In 7th grade I couldn’t speak. Well, in my social studies class, that is. I can still remember raising my hand to answer a question posed by the teacher. My mouth was moving but no sound came out.
If you’ve ever had a dream in which you’re trying to scream or run away from the monsters but your voice is constricted or your legs won’t work—that’s what it felt like for me.
The “monsters” in this case turned out to be my classmates. I had accidentally been placed in the wrong level class. My classmates were loud and rowdy. Having come from the most idyllic elementary school setting, I felt intimidated and completely out of place.
My mom talked to the counselor and got me in the right class pretty quickly, but that 7th grade experience left an indelible mark. Ironically, I would go on to make a career out of speaking, but even all these years later, I have a keen understanding of what it feels like to want to speak but to be rendered silent.
What is it about the voice that is so powerful but also so scary? Poet David Whyte describes it this way: “The very act of speech is courageous because no matter what we say, we are revealed.”
Of course, the act of courageous speech has been even harder for women.
Since it’s women’s history month, I wanted to celebrate a couple of the women I’ve dramatized over the past twenty years who have taught me something about courageous speech.
From Gidget and the Flying Nun to Norma Rae and Mary Todd Lincoln, surprisingly, Sally Field knows all to well what it’s like NOT to be able to speak.
As a little girl, Sally was sexually molested by her stepfather. Out of fear and because she was simply too young to know what to do, Sally felt she couldn’t tell anyone, including her mother. In her moving and brutally honest memoir, In Pieces, she describes being with her stepfather and in her head screaming, “Mom, mom, help me! Where are you?” But she never actually uttered a word.
Last month, Sally received a lifetime achievement award from the Screen Actors Guild. In her acceptance speech she credited acting for giving her the courage to speak up, personally and professionally.
She found that playing Norma Rae—the heroic unionizer of a southern textile mill—was pivotal in helping her find her authentic voice.
As the character Norma Rae struggled to stand up and gain respect, Sally saw herself growing in her ability to stand up for herself and her work. As Norma’s sense of dignity emerged, Sally stood taller. As Norma unleashed her rage, Sally felt freed. When Norma found her voice, Sally heard hers.
No doubt, Sally’s willingness to open up in her book about her most traumatic experiences has helped others find hope, inspiration, and the courage to speak their truth.
(You can catch me doing Sally Field at the Niles Library on April 6 at 10:30 AM.)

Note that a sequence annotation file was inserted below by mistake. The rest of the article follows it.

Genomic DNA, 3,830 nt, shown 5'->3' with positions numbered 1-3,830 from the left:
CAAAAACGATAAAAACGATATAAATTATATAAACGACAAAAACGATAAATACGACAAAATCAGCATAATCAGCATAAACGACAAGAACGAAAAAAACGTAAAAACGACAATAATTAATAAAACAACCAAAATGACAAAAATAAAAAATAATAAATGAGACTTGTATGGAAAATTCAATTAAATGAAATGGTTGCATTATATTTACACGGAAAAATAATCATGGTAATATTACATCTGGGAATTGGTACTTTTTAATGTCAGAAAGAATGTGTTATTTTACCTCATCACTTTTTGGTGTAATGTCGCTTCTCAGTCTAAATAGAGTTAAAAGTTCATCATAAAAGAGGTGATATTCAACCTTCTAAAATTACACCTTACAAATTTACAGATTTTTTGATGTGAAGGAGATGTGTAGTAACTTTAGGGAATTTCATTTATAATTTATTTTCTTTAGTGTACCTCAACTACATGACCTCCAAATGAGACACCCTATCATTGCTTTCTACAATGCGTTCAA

I’m also reminded of another inspiring woman who helped change the world for female journalists—the one and only Barbara Walters who died this past December 30, 2022. “Baba Wawa” is also part of my repertoire, and with her passing, there has been a renewed interest in my dramatic book review of her memoir, Audition.
First off, Walters hated Gilda Radner’s “Baba Wawa” portrayal of her on Saturday Night Live. Walters, like so many women, had to work twice as hard and deal with a lot of sexism. Her co-host at ABC, Harry Reasoner, hated her and let her know it. Was it simply because she was a woman and the first female to be paid a million dollars for doing the nighttime news?
But Walters was a genius at interviewing—think Fidel Castro and Barbra Streisand—and the powers that be recognized it. Walters fought the battles and paved the way for future female journalists. She broke that glass ceiling and did it her way, in spite of what she was up against as a woman in a male-dominated industry.
By the way, during her 50 years on tv, she interviewed every President and First Lady from Nixon to Obama.
Sadly, she never got to interview the first female president. But, hey, WE can dream, can’t we?
(You can catch me doing Barbara Walters at Sun City Huntley on May 10.)
In my public speaking trainings and one-on-one coaching, one of the questions I often get from participants is “How can I find my authentic voice?”
I think being authentic is being yourself, but with purpose. In other words, it takes a willingness to fail, to sound like a mouse at times in order to roar like a lioness later.
But here’s a place to start.
Draw on your superpower. Make a list of what makes you qualified. Write down what’s compelling about you.
You might be surprised at what already lies within.
I am grateful to all the courageous women who have come before and for those who continue to change the world and are a voice for women and for all people everywhere.
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